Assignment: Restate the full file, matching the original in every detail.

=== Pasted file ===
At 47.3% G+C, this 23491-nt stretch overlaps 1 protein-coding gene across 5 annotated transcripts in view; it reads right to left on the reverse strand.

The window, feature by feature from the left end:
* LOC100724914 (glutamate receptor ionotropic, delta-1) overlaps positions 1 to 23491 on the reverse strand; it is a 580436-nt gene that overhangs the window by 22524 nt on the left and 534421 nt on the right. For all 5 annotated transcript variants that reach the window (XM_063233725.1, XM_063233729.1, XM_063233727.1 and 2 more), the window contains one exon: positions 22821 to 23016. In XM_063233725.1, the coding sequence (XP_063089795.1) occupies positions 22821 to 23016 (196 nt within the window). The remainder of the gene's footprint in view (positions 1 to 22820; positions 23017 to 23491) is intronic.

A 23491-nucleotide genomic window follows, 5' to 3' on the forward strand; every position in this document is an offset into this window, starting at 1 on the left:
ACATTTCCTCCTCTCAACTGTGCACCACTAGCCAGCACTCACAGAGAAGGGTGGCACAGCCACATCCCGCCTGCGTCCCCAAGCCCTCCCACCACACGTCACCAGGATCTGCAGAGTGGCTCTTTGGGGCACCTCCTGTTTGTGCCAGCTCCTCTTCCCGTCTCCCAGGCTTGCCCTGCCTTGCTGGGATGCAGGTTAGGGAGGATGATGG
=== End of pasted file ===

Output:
At 47.3% G+C, this 23491-nt stretch overlaps 1 protein-coding gene across 5 annotated transcripts in view; it reads right to left on the reverse strand.

The window, feature by feature from the left end:
* LOC100724914 (glutamate receptor ionotropic, delta-1) overlaps positions 1 to 23491 on the reverse strand; it is a 580436-nt gene that overhangs the window by 22524 nt on the left and 534421 nt on the right. For all 5 annotated transcript variants that reach the window (XM_063233725.1, XM_063233729.1, XM_063233727.1 and 2 more), the window contains one exon: positions 22821 to 23016. In XM_063233725.1, the coding sequence (XP_063089795.1) occupies positions 22821 to 23016 (196 nt within the window). The remainder of the gene's footprint in view (positions 1 to 22820; positions 23017 to 23491) is intronic.

A 23491-nucleotide genomic window follows, 5' to 3' on the forward strand; every position in this document is an offset into this window, starting at 1 on the left:
ACATTTCCTCCTCTCAACTGTGCACCACTAGCCAGCACTCACAGAGAAGGGTGGCACAGCCACATCCCGCCTGCGTCCCCAAGCCCTCCCACCACACGTCACCAGGATCTGCAGAGTGGCTCTTTGGGGCACCTCCTGTTTGTGCCAGCTCCTCTTCCCGTCTCCCAGGCTTGCCCTGCCTTGCTGGGATGCAGGTTAGGGAGGATGATGG